In a statement this afternoon the county council said it believed it was in the public interest to explore the opportunities of unitary local government.  

Cllr Izzi Seccombe (Cons, Stour and the Vale), the leader of the county council, said: “Over the next four years the county council has to save £92 million. 

"When we consulted with the public on the proposals for our budget savings, a number of respondents indicated that we should be considering unitary local government to protect services. 

“There are 545,000 residents, more than £1 billion in funding and we have 272 councillor roles across six councils (three district and two borough councils and one county council) representing us. 

“There have already been discussions with the leaders of the three main political parties in the county council, and a report will go for debate at a meeting of the full council on Tuesday, 25th February.

Cllr Seccombe added: “We have a significant role to play in delivering essential local services for the people of Warwickshire and should do so in the most effective and efficient way.

“The intention is to start an open and inclusive debate which will have at its core the interests of our citizens, and what makes sense to them, and the long term viability of local government in Warwickshire.

“Local government has significant savings to make and we expect that the public sector will be the subject of further austerity measures beyond 2018.

“We therefore believe that unitary local government merits further exploration in the interests of Warwickshire residents. We feel that this is the start of a crucial conversation which would benefit from the widest possible engagement and should be embraced as early on as possible.”

The report going for debate states that unitary local government for Warwickshire could mean:

 1) A reduction in Council Tax of £30 per year for an average Band D property based on moving to a single council.

2) The six councils in Warwickshire reducing to one (or two) councils delivering all services.

3) Residents having a single contact point making it easier for them to access all the services they need.

4) Local democracy being easier to understand (i.e. who represents you, how you access services, who makes decisions that affect you, etc).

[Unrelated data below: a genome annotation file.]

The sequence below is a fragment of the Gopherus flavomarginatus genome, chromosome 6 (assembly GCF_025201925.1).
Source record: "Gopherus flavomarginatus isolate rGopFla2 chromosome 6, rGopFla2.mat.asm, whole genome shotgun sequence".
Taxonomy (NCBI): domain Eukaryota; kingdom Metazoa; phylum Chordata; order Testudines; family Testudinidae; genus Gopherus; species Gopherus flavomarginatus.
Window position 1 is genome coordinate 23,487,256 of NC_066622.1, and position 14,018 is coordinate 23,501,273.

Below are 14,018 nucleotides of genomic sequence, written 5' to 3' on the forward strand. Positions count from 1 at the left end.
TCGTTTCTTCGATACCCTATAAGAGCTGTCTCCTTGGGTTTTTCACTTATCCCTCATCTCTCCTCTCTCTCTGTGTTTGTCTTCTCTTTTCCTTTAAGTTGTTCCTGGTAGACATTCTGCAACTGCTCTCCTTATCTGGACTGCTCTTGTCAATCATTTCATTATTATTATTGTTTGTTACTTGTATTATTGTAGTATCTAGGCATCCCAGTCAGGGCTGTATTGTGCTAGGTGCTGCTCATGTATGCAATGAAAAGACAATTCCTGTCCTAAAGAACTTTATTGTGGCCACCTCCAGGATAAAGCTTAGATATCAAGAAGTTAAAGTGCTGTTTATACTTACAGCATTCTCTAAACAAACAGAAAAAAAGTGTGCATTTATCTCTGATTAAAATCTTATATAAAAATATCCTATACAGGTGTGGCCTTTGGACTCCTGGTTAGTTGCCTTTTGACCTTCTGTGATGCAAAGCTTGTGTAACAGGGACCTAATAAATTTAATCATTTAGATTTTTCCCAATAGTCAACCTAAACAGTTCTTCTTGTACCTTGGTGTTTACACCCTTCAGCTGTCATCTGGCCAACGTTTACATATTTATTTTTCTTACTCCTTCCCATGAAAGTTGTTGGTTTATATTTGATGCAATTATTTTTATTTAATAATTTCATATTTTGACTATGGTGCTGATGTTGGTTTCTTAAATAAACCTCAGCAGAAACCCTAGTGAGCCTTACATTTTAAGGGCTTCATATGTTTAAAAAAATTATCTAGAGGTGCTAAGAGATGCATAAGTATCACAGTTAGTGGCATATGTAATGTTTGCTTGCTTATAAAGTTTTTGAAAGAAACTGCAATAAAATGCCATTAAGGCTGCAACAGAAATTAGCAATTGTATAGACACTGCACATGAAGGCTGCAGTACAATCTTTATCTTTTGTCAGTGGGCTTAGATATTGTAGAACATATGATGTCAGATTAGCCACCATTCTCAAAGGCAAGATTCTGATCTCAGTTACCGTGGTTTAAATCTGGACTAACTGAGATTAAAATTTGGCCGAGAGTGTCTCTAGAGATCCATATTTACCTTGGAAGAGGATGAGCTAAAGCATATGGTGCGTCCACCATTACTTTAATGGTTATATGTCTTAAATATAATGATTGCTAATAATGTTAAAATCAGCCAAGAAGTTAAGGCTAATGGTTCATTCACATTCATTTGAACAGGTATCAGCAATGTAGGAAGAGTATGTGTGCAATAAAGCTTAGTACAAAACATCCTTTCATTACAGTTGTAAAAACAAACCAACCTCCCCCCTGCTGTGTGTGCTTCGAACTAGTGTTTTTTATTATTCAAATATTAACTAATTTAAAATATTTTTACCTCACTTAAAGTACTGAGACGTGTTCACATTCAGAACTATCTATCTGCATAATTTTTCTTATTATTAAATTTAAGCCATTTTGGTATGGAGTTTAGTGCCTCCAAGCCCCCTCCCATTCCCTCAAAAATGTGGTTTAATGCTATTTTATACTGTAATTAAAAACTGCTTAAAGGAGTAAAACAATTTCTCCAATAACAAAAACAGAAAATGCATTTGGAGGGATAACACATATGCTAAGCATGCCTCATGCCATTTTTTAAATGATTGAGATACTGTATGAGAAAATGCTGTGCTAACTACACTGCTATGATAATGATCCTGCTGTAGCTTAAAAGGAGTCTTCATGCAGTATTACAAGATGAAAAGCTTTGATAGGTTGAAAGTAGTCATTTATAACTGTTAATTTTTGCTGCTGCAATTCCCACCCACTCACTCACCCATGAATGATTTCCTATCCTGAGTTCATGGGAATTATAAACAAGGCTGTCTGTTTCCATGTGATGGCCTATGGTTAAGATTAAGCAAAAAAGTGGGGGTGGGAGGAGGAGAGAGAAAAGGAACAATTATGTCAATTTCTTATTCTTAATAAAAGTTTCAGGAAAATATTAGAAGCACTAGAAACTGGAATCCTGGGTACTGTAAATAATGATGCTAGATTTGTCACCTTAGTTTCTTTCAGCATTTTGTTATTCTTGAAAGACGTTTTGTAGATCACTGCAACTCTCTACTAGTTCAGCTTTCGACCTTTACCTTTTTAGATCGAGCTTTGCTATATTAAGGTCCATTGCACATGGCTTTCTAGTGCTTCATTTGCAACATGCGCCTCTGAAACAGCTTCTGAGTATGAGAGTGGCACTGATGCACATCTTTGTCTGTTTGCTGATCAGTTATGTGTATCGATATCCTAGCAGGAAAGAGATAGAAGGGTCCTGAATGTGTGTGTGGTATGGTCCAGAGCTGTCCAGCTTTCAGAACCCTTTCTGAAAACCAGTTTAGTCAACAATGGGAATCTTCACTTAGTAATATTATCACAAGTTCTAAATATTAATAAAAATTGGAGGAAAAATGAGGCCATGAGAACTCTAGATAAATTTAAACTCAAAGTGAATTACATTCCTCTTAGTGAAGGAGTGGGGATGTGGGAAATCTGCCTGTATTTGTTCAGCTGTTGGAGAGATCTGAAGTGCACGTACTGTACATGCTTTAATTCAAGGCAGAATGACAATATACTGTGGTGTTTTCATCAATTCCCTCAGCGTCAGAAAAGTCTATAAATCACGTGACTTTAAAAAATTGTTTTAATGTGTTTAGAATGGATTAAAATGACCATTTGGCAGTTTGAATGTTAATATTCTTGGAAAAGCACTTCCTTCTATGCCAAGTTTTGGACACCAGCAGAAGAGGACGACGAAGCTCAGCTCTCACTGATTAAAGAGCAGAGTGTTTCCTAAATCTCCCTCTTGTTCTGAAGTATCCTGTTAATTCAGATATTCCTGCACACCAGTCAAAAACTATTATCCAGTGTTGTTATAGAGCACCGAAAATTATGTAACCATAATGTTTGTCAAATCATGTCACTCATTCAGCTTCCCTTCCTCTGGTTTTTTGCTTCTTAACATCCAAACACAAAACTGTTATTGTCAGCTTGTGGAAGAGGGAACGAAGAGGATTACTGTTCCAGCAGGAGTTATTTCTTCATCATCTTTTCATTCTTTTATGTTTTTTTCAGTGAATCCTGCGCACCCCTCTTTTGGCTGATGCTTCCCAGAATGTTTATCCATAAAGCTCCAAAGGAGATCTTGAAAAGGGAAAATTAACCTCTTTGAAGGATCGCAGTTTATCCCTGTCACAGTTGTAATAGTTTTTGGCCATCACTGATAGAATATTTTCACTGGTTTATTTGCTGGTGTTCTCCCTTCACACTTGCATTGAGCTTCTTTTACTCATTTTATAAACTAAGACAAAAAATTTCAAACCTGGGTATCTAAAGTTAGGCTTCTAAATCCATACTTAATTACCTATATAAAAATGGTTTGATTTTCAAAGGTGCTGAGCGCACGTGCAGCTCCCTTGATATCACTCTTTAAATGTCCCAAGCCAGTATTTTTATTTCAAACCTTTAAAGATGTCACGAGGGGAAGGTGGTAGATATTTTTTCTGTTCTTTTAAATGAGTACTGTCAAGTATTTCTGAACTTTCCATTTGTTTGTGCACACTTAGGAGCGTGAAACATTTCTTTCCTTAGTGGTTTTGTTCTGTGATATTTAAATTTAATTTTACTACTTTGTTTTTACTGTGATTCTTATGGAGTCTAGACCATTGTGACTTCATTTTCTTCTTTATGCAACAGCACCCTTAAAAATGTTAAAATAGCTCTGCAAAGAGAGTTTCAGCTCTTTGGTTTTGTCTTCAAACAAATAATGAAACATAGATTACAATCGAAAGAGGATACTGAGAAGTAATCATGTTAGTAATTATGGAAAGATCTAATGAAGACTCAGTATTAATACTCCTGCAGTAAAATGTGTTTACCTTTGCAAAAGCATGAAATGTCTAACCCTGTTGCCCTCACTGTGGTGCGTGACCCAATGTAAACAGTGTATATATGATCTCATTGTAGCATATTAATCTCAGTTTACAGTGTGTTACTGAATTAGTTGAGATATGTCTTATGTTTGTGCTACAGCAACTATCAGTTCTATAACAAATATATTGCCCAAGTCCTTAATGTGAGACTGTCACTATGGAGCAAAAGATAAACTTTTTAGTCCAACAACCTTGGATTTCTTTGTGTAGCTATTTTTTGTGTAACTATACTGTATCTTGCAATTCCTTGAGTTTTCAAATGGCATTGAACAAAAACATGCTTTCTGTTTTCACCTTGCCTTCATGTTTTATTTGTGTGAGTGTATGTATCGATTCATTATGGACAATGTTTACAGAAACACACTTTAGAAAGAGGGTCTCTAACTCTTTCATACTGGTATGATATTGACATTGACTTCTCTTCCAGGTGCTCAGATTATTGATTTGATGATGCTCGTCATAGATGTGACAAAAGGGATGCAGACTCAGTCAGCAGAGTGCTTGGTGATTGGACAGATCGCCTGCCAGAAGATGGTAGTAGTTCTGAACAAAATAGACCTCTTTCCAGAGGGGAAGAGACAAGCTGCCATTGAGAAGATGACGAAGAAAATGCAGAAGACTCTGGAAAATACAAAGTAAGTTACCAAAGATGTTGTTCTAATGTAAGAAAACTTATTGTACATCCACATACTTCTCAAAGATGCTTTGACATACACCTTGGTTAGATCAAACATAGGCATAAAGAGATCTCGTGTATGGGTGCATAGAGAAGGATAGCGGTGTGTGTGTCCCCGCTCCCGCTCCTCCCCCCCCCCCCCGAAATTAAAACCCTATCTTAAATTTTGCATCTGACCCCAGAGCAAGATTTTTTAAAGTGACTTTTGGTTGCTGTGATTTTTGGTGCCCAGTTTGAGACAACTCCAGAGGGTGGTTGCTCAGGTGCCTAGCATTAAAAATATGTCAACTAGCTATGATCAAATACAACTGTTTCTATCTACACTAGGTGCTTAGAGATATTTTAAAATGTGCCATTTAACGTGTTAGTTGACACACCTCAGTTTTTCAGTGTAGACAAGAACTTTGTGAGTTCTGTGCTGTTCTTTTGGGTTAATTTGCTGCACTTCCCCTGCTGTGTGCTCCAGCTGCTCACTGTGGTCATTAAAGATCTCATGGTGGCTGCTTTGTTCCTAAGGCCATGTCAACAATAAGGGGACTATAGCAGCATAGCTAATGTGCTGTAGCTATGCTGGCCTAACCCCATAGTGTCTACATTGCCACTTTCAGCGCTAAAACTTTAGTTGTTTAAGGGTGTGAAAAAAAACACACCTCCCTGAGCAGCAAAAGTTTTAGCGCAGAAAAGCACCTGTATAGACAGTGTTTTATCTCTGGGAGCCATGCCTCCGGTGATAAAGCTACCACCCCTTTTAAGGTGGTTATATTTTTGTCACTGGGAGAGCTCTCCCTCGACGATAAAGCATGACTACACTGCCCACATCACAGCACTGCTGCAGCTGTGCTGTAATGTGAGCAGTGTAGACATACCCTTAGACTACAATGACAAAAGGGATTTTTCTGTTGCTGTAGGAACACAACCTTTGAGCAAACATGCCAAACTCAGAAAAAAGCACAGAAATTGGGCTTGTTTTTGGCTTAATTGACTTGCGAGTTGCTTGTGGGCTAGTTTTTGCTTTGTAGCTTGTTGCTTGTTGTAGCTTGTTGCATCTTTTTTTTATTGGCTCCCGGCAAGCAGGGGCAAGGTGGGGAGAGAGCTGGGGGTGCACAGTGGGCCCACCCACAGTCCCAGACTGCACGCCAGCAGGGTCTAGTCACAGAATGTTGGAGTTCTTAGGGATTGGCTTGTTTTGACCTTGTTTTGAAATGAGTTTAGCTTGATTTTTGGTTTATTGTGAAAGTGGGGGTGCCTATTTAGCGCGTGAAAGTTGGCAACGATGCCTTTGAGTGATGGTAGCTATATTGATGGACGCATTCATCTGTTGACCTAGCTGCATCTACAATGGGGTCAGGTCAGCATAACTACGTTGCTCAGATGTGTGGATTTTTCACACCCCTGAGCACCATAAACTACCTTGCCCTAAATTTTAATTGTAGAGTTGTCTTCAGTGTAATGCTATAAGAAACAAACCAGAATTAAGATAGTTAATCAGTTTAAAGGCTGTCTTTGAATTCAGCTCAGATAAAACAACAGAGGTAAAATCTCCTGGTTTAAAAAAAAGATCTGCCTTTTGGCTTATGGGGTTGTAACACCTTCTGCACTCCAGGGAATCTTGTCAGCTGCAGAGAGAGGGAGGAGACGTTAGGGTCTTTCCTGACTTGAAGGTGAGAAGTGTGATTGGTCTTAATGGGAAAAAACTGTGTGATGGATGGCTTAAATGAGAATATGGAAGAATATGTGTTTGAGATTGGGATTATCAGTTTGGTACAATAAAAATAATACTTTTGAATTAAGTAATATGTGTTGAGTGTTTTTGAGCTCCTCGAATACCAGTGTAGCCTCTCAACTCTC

5) The number of councillors in Warwickshire reducing from more than 250 currently to less than 100, meaning quicker decisions and less cost.

6) Councillors only sitting on one council, thus eliminating any conflict between differing priorities.

7) Other public bodies (such as the police, health and probation, etc) only dealing with one council, making delivery of joined-up public services more efficient.

8) Service delivery across Warwickshire being integrated and better connected without the need for costly and sometimes lengthy negotiations between the different councils in Warwickshire.

9) Less spent on administration and more money being targeted more effectively on the services that people need.

10) New council(s) being able to operate more efficiently through streamlined processes and economies of scale.

11) An estimated saving for Warwickshire of between £12m per year (two councils) and £17m per year (a single council) – that over four years would generate savings of £48m to £68m which could be used to protect services.

What is unitary local government?

Unitary local government is where a single council delivers all local services.

Warwickshire is currently a two-tier local authority area. This means that some services are delivered by Warwickshire County Council, such as social care, highways and education, and others are delivered by the district and borough councils, such as housing, leisure and refuse collection.

This can cause confusion for the public in who is accountable and responsible for which service.

If Warwickshire converted to convert to unitary status, the current structure of six councils would be replaced with either a single authority delivering all services across Warwickshire or possibly two authorities, both delivering all services within their geographical boundary (for example, North Warwickshire and South Warwickshire).